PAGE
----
In another setting, Curry Station Niagara
would be a museum, not a restaurant. It’s chock-a-block with incredible
collectables that span 100 years of Japanese train history. But unlike a
traditional museum, you can sit in the real train booths, touch the artifacts
and wear the authentic conductors hats. Beyond the surroundings, the real treat
at Curry Station Niagara is Naito-san, its seventy-something owner, chef, resident
train aficionado and curator. Naito-san, along with his eighty-something
sister, still runs the restaurant every day. He exudes contagious enthusiasm
and beams every time he does the conductor’s salute and shouts out “all aboard”
(in Japanese, of course). I wanted to adopt him as my long lost Japanese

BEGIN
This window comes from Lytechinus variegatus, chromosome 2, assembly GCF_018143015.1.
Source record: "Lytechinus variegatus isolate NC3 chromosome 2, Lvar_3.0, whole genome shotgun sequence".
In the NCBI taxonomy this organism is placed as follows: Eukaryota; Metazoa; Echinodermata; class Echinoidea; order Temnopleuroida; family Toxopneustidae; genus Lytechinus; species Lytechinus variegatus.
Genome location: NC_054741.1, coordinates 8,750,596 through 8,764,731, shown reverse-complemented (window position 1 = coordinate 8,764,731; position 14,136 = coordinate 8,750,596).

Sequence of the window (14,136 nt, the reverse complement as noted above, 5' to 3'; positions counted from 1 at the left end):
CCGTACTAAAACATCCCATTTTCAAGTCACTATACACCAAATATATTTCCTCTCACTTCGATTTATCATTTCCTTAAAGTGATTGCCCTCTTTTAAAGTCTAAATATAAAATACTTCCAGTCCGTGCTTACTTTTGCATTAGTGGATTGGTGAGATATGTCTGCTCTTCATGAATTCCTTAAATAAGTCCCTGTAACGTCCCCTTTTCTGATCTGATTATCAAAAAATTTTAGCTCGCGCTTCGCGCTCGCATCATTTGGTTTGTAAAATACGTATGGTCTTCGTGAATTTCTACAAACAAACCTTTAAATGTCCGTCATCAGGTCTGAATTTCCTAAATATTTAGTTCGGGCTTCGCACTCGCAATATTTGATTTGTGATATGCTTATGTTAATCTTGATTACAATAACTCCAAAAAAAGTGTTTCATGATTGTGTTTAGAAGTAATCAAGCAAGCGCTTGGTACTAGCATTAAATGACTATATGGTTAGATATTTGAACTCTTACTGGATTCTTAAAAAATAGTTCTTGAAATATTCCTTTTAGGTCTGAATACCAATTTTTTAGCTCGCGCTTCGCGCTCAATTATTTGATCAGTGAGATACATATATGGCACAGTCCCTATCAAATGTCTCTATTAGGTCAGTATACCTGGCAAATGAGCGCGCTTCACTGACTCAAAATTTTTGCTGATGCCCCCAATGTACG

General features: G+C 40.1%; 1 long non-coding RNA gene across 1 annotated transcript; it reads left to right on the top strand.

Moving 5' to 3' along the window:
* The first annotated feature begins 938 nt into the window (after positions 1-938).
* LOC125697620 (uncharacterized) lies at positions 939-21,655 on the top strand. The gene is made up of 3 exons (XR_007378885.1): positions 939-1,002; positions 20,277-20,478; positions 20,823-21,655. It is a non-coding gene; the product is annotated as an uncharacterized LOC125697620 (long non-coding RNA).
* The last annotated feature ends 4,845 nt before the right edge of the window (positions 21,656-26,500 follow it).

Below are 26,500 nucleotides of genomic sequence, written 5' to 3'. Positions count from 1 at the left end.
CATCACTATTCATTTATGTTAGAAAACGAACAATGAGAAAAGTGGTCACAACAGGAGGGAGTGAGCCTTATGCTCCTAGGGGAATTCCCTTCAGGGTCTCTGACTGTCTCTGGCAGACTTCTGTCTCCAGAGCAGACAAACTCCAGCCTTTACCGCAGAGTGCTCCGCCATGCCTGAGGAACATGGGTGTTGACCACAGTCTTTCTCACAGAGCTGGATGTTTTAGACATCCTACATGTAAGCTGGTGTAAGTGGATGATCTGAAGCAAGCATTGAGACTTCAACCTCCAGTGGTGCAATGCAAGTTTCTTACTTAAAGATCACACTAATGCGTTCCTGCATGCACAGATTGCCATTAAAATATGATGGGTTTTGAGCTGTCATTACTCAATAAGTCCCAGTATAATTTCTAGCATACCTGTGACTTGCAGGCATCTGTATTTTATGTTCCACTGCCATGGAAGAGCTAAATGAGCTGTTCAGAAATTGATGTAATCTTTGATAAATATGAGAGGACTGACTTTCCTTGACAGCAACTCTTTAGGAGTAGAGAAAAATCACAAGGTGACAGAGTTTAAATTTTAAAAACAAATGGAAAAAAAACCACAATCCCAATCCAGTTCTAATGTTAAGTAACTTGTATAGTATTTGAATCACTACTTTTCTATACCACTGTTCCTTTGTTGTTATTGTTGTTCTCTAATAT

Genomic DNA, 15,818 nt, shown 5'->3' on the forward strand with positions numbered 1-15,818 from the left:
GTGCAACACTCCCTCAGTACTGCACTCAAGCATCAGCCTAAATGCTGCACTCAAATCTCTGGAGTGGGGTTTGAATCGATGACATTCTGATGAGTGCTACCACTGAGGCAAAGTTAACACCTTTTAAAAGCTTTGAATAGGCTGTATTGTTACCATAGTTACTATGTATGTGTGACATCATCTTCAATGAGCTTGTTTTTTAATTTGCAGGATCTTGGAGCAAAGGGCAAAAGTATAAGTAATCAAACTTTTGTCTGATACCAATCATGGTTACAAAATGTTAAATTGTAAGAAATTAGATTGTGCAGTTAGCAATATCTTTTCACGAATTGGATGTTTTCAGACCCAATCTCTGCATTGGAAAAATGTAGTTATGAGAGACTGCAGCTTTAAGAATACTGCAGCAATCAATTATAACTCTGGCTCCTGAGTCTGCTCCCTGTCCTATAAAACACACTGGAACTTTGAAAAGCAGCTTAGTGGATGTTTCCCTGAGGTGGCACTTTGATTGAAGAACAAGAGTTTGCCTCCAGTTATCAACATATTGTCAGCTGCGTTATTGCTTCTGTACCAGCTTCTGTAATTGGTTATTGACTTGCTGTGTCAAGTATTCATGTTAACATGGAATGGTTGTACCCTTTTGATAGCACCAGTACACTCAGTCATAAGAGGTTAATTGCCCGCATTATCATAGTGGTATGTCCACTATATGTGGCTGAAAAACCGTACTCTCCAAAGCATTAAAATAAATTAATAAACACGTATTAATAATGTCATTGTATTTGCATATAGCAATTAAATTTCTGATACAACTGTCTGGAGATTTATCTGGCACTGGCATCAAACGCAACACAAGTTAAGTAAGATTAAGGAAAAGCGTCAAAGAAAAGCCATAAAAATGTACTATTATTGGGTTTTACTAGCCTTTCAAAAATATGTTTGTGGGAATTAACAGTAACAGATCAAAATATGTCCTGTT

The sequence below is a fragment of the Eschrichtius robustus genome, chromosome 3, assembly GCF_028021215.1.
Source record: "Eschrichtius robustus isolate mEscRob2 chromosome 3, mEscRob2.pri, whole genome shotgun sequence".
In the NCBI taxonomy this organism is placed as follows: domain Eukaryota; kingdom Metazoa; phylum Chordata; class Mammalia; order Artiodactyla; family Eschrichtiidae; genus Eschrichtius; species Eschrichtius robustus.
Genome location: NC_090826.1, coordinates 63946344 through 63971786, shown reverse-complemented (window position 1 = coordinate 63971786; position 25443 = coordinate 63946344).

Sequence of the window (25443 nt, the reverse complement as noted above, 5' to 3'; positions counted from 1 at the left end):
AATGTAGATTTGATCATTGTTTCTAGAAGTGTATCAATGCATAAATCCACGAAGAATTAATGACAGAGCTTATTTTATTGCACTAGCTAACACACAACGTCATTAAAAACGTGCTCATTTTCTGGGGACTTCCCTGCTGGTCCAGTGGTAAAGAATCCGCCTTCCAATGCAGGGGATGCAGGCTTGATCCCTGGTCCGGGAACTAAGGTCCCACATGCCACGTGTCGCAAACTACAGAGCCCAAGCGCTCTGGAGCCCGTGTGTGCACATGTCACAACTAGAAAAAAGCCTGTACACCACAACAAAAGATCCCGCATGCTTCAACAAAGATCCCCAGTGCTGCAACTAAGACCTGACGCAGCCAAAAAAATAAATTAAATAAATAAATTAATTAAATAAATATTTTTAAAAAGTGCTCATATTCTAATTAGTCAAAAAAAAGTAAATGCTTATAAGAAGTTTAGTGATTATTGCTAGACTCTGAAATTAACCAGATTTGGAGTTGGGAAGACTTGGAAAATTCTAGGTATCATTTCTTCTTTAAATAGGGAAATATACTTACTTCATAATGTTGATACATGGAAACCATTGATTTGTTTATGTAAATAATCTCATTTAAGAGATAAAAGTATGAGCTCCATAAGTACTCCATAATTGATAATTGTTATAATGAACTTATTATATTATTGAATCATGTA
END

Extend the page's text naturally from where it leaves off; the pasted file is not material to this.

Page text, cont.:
grandfather and take him home with me.
Even though most kinds of Japanese food
are ubiquitous in North America (sushi, tempura, teriyaki, ramen, etc), their
curry is relatively unknown. It is more like a spicy gravy than a traditional
Indian or Thai curry. But when accompanied by a fried pork cutlet and delivered
on a toy train, it’s a hard lunch to beat.
Naito-san did tell me that he planned
to retire someday soon. If you are in Tokyo anytime in the near future, don’t
let the train leave the station without paying him a visit.
little note about the payment machines that are ubiquitous in Japan: these
machines, like the one outside Curry Station Niagara, require you to pay in
advance for your meal. You put in your yen and they spit out a ticket that you
hand to your server. The first time I happened upon one of these automated
cashiers, I mistakenly assumed that either there was a dining and dashing
epidemic, or the restaurant was just a cheap place to get a quick meal. Wrong!
It turns out that this is just another example of how the Japanese seem to do
everything more efficiently.